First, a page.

Fusō Ryakuki

The Fusō Ryakuki (扶桑略記) is a Japanese historical text compiled at the end of the twelfth century. It is also called the Fusō-ki (扶桑記) or Fusō-shū (扶桑集).


The Fusō Ryakuki is a Japanese historical text[1] compiled at the end of the Heian period.[1] It is also called the Fusō-ki[2] or Fusō-shū.[2] It was compiled by the Enryaku-ji monk Kōen [ja],[1] who died in 1169.[3] It is written in kanbun,[4] in an annal style.[1]

According to the Honchō Shojaku Mokuroku [ja],[5] it was originally in thirty books,[1] but of these only books 2 through 6 (Empress Jingū to Emperor Shōmu) and 20 through 30 (Emperor Yōzei to Emperor Horikawa), or sixteen books in total, are extant.[1] The complete work originally chronicled Japan's history from the reign of Emperor Jinmu in the seventh century BCE to Kanji 8 (1094 CE).[3] Using surviving extracts, however, the Ryakuki's accounts of the reigns of Emperor Jinmu through Emperor Heizei can be reconstructed to some extent.[3]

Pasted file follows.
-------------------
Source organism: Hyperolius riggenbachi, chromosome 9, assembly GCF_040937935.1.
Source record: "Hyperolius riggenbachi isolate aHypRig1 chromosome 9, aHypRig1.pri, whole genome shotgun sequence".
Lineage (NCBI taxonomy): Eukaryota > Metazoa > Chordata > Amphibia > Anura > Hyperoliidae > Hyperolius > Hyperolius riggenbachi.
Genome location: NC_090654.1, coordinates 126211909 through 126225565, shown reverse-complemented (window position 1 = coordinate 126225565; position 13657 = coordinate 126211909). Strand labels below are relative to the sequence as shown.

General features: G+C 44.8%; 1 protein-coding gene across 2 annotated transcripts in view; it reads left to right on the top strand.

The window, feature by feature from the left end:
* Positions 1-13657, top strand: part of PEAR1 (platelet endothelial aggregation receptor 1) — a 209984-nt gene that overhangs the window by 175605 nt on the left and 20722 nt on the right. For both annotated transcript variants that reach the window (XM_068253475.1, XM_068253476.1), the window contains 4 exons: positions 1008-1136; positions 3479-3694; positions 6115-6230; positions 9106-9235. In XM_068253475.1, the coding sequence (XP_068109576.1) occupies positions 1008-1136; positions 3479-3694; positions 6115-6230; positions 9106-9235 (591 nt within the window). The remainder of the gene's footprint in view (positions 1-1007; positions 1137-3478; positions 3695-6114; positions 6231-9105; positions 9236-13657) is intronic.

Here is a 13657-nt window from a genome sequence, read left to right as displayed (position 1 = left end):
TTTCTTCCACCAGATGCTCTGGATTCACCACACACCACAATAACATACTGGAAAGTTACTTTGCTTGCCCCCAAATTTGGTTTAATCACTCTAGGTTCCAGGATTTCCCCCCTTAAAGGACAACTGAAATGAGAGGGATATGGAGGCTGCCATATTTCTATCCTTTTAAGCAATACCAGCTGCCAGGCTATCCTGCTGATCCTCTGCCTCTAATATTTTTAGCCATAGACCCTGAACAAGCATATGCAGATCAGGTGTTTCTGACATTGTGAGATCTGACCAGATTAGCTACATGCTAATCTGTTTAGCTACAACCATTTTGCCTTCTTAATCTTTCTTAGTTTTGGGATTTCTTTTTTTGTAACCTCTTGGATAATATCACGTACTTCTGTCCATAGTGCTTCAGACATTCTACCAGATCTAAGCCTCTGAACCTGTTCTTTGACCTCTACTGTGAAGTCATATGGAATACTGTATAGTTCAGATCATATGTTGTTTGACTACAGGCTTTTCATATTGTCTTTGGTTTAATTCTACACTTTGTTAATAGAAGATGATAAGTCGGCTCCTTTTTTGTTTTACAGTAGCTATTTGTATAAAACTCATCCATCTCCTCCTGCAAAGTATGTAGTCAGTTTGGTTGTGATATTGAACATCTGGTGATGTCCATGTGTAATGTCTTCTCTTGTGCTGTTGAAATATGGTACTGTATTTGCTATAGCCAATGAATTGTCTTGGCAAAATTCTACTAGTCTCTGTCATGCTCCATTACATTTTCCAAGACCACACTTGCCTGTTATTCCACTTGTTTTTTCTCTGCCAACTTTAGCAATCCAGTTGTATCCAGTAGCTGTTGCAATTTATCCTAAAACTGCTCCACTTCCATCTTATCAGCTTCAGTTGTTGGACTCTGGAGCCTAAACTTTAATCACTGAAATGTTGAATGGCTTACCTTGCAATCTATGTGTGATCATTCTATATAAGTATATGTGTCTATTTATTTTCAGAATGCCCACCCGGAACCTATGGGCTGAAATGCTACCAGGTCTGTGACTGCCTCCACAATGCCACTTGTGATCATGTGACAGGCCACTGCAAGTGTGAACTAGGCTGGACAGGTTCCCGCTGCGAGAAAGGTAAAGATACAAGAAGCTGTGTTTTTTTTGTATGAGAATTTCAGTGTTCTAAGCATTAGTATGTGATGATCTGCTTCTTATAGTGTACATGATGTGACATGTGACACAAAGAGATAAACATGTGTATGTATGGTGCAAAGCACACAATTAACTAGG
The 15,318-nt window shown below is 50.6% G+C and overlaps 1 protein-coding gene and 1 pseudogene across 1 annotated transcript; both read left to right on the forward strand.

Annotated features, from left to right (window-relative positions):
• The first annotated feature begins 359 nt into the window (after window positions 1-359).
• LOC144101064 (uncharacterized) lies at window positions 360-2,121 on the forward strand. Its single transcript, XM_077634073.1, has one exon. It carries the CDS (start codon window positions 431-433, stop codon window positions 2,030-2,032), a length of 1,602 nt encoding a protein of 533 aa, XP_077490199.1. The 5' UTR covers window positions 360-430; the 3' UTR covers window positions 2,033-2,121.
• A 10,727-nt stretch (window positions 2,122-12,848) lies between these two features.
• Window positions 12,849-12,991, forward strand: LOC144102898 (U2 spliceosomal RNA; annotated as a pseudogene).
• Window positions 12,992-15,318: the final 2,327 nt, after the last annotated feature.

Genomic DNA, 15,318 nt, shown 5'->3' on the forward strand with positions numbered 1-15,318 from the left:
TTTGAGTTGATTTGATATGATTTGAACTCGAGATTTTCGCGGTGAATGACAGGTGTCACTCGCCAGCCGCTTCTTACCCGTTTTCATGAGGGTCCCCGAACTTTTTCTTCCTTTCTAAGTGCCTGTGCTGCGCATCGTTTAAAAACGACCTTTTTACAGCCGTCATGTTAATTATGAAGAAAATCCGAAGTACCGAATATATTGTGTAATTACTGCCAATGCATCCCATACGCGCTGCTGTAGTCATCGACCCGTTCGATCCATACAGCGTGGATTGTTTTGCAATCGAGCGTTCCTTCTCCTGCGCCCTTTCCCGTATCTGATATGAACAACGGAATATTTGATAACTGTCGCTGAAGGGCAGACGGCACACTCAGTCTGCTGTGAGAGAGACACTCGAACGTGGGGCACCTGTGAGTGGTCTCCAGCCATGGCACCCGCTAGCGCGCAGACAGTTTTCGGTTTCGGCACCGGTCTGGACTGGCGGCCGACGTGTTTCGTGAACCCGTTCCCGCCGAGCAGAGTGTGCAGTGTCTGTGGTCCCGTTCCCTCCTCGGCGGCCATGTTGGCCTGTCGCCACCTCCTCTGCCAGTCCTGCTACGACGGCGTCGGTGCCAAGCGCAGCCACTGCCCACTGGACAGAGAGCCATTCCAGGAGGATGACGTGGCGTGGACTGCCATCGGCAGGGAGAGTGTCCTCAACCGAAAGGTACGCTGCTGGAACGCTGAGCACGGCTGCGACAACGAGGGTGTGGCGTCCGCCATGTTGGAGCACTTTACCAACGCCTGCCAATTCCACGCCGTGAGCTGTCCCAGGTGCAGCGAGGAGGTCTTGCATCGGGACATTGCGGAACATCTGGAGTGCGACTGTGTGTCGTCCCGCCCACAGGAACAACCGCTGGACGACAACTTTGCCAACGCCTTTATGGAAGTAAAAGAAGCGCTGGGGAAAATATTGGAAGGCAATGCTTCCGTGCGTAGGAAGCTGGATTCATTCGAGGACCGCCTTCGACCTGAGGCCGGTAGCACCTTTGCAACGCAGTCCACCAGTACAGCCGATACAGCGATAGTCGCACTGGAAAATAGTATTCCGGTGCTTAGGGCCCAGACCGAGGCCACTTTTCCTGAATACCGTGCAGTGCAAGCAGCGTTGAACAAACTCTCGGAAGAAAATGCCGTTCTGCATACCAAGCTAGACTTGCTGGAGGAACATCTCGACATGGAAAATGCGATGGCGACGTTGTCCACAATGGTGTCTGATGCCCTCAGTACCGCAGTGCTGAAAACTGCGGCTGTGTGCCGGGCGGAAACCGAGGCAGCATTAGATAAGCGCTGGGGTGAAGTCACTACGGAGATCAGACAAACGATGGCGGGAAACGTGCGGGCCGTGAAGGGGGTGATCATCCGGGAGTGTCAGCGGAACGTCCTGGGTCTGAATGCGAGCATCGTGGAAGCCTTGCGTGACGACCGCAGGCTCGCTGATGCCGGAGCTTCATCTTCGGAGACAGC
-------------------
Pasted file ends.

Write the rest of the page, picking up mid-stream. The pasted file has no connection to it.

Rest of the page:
It utilizes the Six National Histories,[6] as well as diaries,[7] engi,[7] biographies of famous monks (僧伝 sōden)[7] and temple traditions[8] to construct a narrative history of Japan,[7] with a particular emphasis on topics of Buddhist interest.[1] It supposedly also included an account of the age of the gods,[2] but this has not survived and its contents are unknown.[2]



Works citedEdit

  • "Fusō Ryakuki" 扶桑略記. Britannica Kokusai Dai-Hyakkajiten (in Japanese). Encyclopædia Britannica, Inc. 2014. Retrieved 2018-07-05.
  • "Fusō Ryakuki" 扶桑略記. Daijirin (in Japanese). Sanseidō. 2006. Retrieved 2018-07-05.
  • "Fusō Ryakuki" 扶桑略記. Daijisen (in Japanese). Shogakukan. 1998. Retrieved 2018-07-05.
  • Oboroya, Hisashi (2001). "Fusō Ryakuki" 扶桑略記. Encyclopedia Nipponica (in Japanese). Shogakukan. Retrieved 2018-07-05.